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Understanding wind-borne debris

Event organised by ICE

23 March 2022

This event has now ended

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Join ICE East Midlands Graduates and Students to explore wind-borne debris with guest speaker David Hargreaves.

When Storm Arwen hit the UK in November 2021, it caused wide-spread damage and disruption as wind-borne debris collided with critical infrastructure such as power lines. In these strong, high speed winds items of street furniture, cladding and roof tiles are torn off buildings. On impact, these items can cause immense damage and further debris to be released.

This webinar looks at several global examples of the damage caused by wind-borne debris, as well as characterising the debris and its often-complex flight modes. It will also explore the current modelling and experimental work being done in order to understand this debris flight and the risks.


 Dr David Hargreaves

Dr David Hargreaves

Engineering. University of Nottingham

Associate Professor

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Dr David Hargreaves

Since graduating as a physicist in 1989, David Hargreaves has worked as a modeler of air and water flow in the environment. His first role was with British Nuclear Fuels plc, where he created software to model groundwater flow. He held this position for five years and transferred to the University of Nottingham to earn his PhD in the spread of pollution behind moving road vehicles.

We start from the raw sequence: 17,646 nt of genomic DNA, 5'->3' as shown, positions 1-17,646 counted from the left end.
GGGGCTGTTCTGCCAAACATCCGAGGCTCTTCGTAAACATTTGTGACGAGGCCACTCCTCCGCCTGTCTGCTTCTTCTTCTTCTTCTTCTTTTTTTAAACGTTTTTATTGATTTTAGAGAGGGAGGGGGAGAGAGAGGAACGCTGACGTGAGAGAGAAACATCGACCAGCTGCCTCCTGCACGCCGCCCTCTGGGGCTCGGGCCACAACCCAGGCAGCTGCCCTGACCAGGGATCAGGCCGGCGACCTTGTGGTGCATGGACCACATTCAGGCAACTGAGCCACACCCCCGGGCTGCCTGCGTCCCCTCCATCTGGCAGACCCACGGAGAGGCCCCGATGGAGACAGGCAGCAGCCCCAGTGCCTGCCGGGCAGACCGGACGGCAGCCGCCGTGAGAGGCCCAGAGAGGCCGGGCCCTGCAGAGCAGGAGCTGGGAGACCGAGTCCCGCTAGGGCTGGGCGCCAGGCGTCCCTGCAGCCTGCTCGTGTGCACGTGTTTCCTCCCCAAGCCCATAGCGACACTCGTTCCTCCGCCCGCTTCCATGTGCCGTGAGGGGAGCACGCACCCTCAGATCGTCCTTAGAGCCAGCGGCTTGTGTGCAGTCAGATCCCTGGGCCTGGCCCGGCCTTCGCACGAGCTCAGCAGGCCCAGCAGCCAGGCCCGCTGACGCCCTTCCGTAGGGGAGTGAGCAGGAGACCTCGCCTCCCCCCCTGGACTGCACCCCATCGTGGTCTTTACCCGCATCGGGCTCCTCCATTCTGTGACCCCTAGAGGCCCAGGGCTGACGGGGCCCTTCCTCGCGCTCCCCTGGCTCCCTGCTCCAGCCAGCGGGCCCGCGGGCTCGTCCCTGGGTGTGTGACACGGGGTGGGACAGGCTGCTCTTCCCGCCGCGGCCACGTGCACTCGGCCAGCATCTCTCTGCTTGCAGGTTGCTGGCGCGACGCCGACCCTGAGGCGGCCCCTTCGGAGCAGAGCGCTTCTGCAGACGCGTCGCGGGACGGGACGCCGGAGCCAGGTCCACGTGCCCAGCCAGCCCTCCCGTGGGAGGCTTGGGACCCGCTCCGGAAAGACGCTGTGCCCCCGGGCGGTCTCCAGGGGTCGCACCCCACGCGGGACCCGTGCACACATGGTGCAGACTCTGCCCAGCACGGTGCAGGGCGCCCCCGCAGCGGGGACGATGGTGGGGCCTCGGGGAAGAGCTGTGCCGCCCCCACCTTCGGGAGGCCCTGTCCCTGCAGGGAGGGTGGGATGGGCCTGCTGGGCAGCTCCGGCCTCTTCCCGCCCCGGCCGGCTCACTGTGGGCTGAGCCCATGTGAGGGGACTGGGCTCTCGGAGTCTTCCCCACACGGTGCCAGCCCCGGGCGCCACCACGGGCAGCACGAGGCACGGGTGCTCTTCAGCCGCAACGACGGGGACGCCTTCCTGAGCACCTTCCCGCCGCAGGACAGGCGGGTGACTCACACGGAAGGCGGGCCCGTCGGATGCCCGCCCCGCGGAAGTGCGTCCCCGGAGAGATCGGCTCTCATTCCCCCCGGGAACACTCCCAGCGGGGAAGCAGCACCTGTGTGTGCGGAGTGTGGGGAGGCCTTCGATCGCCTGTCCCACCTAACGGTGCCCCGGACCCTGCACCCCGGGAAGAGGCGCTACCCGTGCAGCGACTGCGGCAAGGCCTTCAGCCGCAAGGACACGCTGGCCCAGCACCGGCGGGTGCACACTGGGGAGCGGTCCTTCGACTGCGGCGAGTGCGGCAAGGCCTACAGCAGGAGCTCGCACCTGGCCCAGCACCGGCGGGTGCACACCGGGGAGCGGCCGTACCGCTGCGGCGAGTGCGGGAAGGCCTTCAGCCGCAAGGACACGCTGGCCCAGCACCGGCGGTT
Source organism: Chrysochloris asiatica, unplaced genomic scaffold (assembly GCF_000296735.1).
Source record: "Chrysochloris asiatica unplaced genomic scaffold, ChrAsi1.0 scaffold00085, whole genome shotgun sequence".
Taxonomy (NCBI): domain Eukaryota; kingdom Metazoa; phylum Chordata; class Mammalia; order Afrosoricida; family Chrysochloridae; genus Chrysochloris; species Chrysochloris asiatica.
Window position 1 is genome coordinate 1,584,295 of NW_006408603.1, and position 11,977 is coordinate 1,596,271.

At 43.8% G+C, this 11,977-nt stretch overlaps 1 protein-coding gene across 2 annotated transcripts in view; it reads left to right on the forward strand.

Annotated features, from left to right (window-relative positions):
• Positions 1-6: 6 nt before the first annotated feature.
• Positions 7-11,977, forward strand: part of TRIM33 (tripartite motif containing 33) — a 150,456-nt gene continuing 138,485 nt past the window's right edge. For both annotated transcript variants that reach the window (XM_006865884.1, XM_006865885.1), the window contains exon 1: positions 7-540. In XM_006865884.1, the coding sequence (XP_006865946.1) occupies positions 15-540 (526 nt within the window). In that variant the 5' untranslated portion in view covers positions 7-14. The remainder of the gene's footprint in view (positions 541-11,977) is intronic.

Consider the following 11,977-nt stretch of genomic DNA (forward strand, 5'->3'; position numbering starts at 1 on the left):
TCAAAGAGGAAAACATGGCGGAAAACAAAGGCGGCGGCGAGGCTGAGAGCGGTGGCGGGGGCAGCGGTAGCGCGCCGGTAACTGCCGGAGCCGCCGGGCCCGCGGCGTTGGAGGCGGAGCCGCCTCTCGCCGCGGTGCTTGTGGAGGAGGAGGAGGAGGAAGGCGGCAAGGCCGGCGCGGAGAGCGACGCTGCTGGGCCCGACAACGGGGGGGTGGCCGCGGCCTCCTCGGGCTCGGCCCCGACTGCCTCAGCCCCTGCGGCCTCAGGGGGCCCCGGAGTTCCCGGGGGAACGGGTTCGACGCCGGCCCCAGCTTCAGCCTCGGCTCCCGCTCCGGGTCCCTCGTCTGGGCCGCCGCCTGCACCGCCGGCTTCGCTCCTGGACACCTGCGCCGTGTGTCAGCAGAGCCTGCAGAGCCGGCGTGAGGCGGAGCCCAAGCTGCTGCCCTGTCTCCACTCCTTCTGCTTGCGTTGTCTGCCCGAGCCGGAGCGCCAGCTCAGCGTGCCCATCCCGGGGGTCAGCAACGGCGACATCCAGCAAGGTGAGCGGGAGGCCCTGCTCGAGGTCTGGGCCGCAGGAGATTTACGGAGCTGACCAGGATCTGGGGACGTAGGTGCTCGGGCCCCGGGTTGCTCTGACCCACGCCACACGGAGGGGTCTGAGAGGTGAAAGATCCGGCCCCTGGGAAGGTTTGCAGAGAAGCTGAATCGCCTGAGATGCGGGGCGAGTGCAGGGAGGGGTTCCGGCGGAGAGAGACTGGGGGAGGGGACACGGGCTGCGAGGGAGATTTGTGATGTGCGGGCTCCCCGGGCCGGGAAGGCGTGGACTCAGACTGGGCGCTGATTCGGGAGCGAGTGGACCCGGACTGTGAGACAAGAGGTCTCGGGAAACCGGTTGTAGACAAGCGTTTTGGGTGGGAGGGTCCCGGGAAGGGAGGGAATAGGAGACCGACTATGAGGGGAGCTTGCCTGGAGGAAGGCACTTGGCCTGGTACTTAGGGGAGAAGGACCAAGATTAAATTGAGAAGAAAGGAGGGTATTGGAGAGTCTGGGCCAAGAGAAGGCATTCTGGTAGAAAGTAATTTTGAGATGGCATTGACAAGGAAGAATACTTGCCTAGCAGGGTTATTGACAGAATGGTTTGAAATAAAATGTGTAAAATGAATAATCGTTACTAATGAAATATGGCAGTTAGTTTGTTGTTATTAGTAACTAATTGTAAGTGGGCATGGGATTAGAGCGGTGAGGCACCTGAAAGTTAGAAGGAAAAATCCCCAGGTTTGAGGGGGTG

This was followed by a postdoctoral fellow in a program on ventilation of deep coal mines funded by the European Union which led to a teaching position. David later returned to the industry and worked for Fluent, a leading provider of computational fluid dynamics software. There he worked on consulting projects, customer support, sales, and gained true insights into many industries such as healthcare (drug delivery and blood flow), fuel cells, and even extrusion of dog biscuits!

Returning to the University of Nottingham, he took up his current position in the Department of Civil Engineering, focusing on modelling wind flow, whilst also working with colleagues in chemistry and mechanical engineering on many interesting projects. He teaches drainage design, water supply and flood prediction to third-year students and a fourth-year module in wind engineering. He is currently chairing the UK Wind Engineering Society, a specialised subject division of the Institution of Civil Engineers.

For more information please contact:

Daniel Stanyard